After the court pulled up the commission for its inaction against political hate speeches, the commission told the court, “We found we have powers!”

 

After the court reprimand, the EC wielded its powers this week and enforced campaign bans as a punishment on four leaders in UP, including Chief Minister Yogi Adityanath, union minister Maneka Gandhi, BSP chief Mayawati and Azam Khan of the Samajwadi Party for different periods, for the offensive remarks they made in the last few days.

For some time now, the role of the Election Commission has come under scanner. There is a debate on its perceived failure to check violations of the Model Code of Conduct and ensure a level playing field for the ruling and opposition parties.

It raises the question whether the EC has no teeth or is the EC being timid? It is significant to note that ahead of the ongoing LokSabha polls, 66 former bureaucrats, in a letter to the President on April 8, had expressed concern over the working of the Commission. They wrote that the EC’s independence, fairness, impartiality and efficiency are perceived to be compromised today.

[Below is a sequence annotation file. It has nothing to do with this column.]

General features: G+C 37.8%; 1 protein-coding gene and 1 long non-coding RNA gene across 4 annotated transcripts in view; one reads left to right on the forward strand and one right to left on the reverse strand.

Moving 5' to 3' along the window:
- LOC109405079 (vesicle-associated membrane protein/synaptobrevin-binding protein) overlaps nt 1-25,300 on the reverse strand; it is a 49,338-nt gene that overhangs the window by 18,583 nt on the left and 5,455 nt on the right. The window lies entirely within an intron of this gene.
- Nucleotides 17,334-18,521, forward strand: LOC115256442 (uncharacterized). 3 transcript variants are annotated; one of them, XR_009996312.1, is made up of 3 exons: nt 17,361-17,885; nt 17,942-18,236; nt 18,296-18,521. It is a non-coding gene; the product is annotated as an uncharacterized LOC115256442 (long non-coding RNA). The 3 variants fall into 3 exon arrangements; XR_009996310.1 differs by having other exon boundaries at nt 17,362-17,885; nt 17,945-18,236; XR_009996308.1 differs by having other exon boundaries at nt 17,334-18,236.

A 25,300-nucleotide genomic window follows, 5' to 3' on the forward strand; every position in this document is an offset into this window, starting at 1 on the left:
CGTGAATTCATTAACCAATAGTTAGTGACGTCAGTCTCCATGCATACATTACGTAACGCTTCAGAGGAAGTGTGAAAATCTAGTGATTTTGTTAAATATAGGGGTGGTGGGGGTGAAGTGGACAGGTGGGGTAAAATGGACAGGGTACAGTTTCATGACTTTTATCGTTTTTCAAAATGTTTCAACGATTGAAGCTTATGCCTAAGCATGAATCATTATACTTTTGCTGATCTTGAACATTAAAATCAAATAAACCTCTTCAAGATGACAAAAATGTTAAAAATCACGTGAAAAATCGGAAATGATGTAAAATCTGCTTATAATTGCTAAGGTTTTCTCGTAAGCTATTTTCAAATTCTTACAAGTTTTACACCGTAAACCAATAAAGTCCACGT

The evolution of the poll panel has been quite fascinating. While until 1989, it was a single-member commission, Prime Minister Rajiv Gandhi made it into a multi -member one on October 16, 1989, as he was not quite happy with the then Chief Election Commissioner and wanted to clip his powers.

This had given the government enough space to put its own nominees but they had a very short tenure only till January 1, 1990.

Prime Minister PV Narasimha Rao again made it into a three-member commission on October 1, 1993 and since then the multi-member panel has been in operation.

Looking back, it is clear that if the EC decides, it has adequate powers to curb the money power, muscle power and other irregularities as demonstrated by its tenth Chief Election Commissioner TN Seshan. Pleading for electoral reforms, some of his successors like SY Quereshi and Linghdo have also demonstrated their determination to act.

Seshan proved to be the greatest ringmaster of the great Indian electoral circus in a country where nearly 90 crore voters will exercise their franchise this year. He made the EC powerful within the existing laws.

Appointed by Prime Minister Chandrashekhar, he served as a dreaded CEC from 1990 to 1996. Even today, Seshan is cited as a shining example of what a CEC should be.

Even the Supreme Court once told the Commission to aspire for the kind of credibility it enjoyed during Seshan’s days.